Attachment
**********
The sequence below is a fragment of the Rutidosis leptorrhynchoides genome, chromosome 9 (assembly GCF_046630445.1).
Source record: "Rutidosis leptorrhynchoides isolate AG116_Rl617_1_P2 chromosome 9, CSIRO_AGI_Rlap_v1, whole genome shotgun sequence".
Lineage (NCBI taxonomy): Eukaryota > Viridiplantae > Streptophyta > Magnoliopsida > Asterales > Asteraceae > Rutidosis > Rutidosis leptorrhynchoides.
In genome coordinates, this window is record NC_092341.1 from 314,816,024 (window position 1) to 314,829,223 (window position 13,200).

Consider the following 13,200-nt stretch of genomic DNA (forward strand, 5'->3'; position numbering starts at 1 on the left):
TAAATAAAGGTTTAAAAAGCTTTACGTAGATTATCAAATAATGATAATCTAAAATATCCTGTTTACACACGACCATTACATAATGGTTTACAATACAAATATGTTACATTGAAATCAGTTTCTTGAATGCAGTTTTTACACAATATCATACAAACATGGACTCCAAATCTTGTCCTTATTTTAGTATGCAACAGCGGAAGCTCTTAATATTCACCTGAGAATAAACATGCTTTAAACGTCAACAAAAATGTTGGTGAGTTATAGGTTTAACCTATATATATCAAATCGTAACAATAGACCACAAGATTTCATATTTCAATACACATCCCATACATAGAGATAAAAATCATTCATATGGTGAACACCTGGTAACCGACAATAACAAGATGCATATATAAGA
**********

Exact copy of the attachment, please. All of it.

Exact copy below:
The sequence below is a fragment of the Rutidosis leptorrhynchoides genome, chromosome 9 (assembly GCF_046630445.1).
Source record: "Rutidosis leptorrhynchoides isolate AG116_Rl617_1_P2 chromosome 9, CSIRO_AGI_Rlap_v1, whole genome shotgun sequence".
Lineage (NCBI taxonomy): Eukaryota > Viridiplantae > Streptophyta > Magnoliopsida > Asterales > Asteraceae > Rutidosis > Rutidosis leptorrhynchoides.
In genome coordinates, this window is record NC_092341.1 from 314,816,024 (window position 1) to 314,829,223 (window position 13,200).

Consider the following 13,200-nt stretch of genomic DNA (forward strand, 5'->3'; position numbering starts at 1 on the left):
TAAATAAAGGTTTAAAAAGCTTTACGTAGATTATCAAATAATGATAATCTAAAATATCCTGTTTACACACGACCATTACATAATGGTTTACAATACAAATATGTTACATTGAAATCAGTTTCTTGAATGCAGTTTTTACACAATATCATACAAACATGGACTCCAAATCTTGTCCTTATTTTAGTATGCAACAGCGGAAGCTCTTAATATTCACCTGAGAATAAACATGCTTTAAACGTCAACAAAAATGTTGGTGAGTTATAGGTTTAACCTATATATATCAAATCGTAACAATAGACCACAAGATTTCATATTTCAATACACATCCCATACATAGAGATAAAAATCATTCATATGGTGAACACCTGGTAACCGACAATAACAAGATGCATATATAAGA